A LABOUR MSP who has publicly called for his party leader to quit has called on his colleagues to ask themselves “whether they want to do something about it” amid fears of a wipeout at next year’s election.

Daniel Johnson, the party’s MSP for Edinburgh Southern, has suggested more MSPs are privately fed up with Mr Leonard’s leadership, as are party members, who are frustrated with inability.

Mr Johnson has joined James Kelly and Jenny Marra in calling for Mr Leonard to quit as party leader and let someone else lead Scottish Labour into next May’s Holyrood election.

He said: “I think we have just got to the end of our tethers and we are looking at an election disaster next year.

“There’s a huge amount of anxiety in the wider party. I receive daily messages from party members.

“My worry is that we actually go down to a single digit percentage point at the next election, which is inconceivable for the Scottish Labour party.

“I’m not prepared to sit by and not speak out – it's now or never, really there is no time as we prepare for the election.”

Mr Johnson said that concerns have been raised in private with Mr Leonard for weeks but have been ignored and there “comes a point when we don’t have any other options” but to speak out publicly.

He added: “There’s examples where other party leaders come in and turn things around in a short order.

READ MORE: Three Labour MSPs tell Richard Leonard to quit to avoid 'catastrophic' election result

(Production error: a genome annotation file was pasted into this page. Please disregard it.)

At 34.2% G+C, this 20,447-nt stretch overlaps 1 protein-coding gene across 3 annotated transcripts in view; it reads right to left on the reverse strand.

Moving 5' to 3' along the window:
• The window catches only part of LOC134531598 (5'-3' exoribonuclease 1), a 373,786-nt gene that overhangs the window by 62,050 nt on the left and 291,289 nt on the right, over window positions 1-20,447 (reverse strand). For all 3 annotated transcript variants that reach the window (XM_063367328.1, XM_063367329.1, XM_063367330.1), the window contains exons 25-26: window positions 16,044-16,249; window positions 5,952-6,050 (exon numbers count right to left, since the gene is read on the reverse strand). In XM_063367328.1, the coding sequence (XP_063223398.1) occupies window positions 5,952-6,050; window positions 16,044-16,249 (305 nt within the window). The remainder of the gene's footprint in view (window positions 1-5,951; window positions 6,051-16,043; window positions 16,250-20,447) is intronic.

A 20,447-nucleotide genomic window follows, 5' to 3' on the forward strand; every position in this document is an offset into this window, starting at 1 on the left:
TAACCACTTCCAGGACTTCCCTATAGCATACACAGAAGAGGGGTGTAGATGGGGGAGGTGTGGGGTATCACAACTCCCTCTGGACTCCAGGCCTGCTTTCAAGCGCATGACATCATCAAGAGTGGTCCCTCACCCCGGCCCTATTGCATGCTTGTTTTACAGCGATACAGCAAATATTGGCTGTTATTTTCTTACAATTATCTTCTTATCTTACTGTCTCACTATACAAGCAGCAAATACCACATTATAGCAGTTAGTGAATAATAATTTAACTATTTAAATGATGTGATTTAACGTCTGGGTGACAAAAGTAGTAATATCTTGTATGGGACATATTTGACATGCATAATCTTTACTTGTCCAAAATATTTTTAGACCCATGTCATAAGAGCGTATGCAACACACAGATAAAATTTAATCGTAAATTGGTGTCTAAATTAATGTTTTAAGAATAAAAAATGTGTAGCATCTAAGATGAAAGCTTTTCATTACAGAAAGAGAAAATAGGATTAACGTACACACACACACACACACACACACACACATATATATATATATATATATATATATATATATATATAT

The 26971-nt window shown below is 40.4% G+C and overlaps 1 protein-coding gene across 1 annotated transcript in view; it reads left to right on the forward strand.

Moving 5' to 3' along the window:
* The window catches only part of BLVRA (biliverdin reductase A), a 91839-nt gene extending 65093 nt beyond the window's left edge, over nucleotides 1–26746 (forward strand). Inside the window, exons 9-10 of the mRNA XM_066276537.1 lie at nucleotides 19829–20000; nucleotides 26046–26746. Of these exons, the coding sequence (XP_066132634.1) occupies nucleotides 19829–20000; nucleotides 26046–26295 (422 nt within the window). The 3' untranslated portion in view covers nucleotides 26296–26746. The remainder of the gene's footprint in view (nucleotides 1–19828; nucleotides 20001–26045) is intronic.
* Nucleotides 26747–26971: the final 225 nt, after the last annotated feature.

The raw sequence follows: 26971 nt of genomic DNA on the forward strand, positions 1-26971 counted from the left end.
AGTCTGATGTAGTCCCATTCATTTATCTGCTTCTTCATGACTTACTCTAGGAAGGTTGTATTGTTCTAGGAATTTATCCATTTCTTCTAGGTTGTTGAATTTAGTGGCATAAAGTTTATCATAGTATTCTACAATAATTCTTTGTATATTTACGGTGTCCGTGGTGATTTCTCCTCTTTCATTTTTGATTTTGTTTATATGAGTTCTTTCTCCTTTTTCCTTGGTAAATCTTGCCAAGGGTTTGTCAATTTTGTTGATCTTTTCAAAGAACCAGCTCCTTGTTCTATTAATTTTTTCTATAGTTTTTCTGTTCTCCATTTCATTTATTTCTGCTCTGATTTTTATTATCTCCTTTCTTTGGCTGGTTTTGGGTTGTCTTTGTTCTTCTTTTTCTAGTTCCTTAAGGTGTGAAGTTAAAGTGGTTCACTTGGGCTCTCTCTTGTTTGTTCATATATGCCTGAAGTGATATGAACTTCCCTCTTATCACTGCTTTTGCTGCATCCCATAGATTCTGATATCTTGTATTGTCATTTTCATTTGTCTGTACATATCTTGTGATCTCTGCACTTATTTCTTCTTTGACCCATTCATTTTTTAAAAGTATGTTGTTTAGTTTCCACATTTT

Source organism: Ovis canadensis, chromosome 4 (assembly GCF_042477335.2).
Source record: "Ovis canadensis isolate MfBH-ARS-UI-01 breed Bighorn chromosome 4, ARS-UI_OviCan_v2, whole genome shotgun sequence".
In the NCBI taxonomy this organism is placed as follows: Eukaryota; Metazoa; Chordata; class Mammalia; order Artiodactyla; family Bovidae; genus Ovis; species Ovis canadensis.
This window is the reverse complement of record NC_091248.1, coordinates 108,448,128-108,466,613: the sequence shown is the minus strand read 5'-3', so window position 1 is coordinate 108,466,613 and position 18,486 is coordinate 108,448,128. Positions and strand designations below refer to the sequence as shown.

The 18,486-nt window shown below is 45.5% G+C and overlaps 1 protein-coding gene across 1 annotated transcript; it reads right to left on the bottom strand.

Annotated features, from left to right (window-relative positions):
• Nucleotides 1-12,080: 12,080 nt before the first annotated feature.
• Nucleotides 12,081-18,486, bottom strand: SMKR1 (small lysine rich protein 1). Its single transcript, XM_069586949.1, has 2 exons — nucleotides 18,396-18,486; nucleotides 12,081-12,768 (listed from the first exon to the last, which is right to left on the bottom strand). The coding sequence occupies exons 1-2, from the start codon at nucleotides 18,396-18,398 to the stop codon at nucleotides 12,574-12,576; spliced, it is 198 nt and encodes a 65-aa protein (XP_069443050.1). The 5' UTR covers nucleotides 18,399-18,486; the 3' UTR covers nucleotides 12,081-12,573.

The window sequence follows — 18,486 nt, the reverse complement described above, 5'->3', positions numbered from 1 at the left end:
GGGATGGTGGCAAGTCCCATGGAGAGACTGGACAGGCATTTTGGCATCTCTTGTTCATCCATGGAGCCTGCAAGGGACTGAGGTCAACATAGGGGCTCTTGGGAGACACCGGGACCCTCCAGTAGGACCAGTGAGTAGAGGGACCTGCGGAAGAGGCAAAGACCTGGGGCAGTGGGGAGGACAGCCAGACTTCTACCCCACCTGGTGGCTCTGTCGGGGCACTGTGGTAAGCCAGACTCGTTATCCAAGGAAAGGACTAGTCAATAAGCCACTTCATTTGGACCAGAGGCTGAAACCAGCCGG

“This is a signal of how bad things are. James and Jenny and myself are not known for causing party trouble but it shows just how serious the situation has become.”

Mr Johnson has called on his MSP colleagues to “reflect on what the situation is and whether they want to do something about it”.

He added: “If we look at the UK election result last year, it was our worst result up here in around 100 years and even then we got two MPs compared to the one very good MP we have now.

“Frankly, I don’t think it’s credible to continue and I don’t think he has the capacity to turn it around.

“This is not particularly political – I don’t have a particular issue with the leader being on the left. It’s more about effectiveness and the ability to connect with the public.

“I think Richard is just not capable of identifying a genuine alternative.”